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Feds target violent Mexican cartel bringing meth to Michigan, elsewhere

Badge of the United States Drug Enforcement Administration (US Federal Government/WikiCommons)

A Mexican drug cartel that flooded the market with cheap, nearly pure methamphetamine has virtually wiped out any need for makeshift meth labs in West Michigan and elsewhere.

The U.S. Drug Enforcement Administration announced Wednesday, March 11, it disrupted Cartel de Jalisco Nueva Generacion with over 500 arrests of cartel associates in the “single largest strike by U.S. authorities strike against CJNG, and this is just the beginning,” DEA Acting Administrator Uttam Dhillon said in a statement.

Steve VerDow, assistant special agent in charge of the DEA’s Detroit office, said in Grand Rapids that the ruthless cartel brought drugs, including methamphetamine and heroin, in large amounts to the U.S. About 25 suspects have been indicted for crimes within his office’s jurisdiction of Michigan and Ohio, he said.

I-94 serves as a distribution route between Chicago and Detroit, the DEA said.

The arrests are part of six-month investigation called “Project Python. Law enforcement agencies at local, state, federal and international levels took part.

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The arrests included those bringing drugs into the U.S., those distributing drugs to major suppliers, down to street-level dealers, VerDow said, during a press conference at the DEA’s downtown Grand Rapids office.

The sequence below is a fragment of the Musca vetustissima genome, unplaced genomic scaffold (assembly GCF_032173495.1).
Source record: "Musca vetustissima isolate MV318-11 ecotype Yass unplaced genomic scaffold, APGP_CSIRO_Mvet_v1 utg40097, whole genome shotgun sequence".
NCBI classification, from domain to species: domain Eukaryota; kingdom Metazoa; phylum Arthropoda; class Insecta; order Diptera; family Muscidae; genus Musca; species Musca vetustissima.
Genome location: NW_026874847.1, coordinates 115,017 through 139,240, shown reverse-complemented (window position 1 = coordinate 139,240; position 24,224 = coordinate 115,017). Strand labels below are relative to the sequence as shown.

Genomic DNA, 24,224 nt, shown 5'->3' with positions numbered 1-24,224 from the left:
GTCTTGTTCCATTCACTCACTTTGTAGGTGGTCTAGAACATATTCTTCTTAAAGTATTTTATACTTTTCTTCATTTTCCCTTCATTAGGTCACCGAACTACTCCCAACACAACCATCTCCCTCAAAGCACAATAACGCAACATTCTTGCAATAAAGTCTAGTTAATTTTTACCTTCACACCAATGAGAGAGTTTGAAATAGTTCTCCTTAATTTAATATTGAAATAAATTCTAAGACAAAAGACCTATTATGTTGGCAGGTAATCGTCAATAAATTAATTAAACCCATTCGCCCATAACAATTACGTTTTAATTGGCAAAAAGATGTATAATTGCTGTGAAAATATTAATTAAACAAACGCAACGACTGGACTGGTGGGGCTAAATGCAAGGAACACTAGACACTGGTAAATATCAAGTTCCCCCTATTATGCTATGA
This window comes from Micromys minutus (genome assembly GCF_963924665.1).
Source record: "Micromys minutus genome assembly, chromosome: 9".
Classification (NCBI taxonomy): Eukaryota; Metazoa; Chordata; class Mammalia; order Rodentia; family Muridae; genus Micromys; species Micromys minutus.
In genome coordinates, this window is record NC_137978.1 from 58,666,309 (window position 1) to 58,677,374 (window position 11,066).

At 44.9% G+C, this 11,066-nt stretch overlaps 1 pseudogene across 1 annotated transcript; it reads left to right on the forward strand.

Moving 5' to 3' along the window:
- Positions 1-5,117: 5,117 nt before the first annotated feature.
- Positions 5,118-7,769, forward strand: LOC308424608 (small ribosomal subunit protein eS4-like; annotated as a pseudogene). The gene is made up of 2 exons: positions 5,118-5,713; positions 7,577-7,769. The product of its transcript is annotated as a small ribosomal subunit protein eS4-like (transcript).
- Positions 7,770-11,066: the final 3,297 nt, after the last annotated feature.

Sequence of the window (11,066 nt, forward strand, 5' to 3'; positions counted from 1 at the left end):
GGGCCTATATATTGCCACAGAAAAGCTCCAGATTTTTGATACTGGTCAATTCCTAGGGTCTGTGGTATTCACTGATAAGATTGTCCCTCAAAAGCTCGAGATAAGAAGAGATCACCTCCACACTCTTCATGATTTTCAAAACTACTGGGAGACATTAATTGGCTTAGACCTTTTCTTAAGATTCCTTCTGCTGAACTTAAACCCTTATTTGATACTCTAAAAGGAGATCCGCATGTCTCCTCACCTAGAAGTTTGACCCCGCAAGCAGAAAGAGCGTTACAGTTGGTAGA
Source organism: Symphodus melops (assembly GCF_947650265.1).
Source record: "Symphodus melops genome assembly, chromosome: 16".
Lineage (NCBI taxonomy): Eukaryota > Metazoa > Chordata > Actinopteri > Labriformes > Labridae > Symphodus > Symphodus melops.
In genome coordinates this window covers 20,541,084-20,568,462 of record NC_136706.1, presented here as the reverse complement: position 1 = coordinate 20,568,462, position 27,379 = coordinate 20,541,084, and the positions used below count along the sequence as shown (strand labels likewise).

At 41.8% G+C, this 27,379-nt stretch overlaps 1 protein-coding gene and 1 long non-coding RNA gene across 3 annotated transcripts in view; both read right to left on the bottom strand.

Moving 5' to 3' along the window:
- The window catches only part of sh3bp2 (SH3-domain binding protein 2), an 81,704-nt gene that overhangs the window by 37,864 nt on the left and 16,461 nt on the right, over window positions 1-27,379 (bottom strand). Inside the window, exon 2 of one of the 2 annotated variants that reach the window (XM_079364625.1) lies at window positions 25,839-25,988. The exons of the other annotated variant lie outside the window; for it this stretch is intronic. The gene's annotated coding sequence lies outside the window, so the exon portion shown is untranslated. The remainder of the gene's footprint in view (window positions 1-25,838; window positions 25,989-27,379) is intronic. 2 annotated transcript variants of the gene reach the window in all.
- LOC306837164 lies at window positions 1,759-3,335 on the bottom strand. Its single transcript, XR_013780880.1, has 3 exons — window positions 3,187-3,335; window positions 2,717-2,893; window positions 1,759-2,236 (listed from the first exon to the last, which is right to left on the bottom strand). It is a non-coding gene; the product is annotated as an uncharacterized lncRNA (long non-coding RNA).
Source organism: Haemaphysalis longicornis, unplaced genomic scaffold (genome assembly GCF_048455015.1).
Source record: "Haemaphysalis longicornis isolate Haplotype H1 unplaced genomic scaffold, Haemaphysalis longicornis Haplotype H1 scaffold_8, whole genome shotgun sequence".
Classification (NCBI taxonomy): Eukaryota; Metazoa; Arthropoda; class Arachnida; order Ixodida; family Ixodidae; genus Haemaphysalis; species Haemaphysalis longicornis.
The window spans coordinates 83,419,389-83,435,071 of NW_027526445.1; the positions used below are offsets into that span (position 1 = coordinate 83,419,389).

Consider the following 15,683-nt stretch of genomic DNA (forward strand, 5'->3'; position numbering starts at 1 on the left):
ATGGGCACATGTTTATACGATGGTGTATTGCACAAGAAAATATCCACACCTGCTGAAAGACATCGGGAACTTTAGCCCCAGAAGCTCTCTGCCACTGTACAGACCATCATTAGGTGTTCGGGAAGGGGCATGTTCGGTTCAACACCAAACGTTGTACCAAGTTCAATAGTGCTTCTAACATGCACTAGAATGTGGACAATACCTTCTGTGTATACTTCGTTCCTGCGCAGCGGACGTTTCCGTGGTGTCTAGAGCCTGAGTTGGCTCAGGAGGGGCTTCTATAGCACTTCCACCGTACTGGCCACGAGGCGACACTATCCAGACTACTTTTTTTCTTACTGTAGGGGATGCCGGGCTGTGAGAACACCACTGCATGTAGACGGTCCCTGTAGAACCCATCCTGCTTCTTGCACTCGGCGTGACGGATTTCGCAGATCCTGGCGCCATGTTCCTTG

VerDow said that the arrests hurt the cartel but it is prepared for such disruptions. The cartel is known for its violent attacks on police and the military in Mexico.

“It’s worth it to them to actually battle military forces,” VerDow said.

Keith Martin, the DEA special agent in charge in Detroit, said in a statement: The Cartel de Jalisco Nueva Generacion, or CJNG, is one of the most powerful and violent Mexican cartels operating in the United States with an ever-growing presence in the Midwest primarily operating out of Chicago.”

It is considered “among the most prolific methamphetamine producers in the world” and a significant meth supplier to the U.S., the DEA said.

Its leader, Nemesio Ruben Oseguera Cervantes, known as “El Mencho,” has been indicted. There is a $10 million reward offered for his arrest, the DEA said. His son, second in command, was extradited to the U.S. while his daughter was arrested in the U.S. on financial charges, the DEA said.

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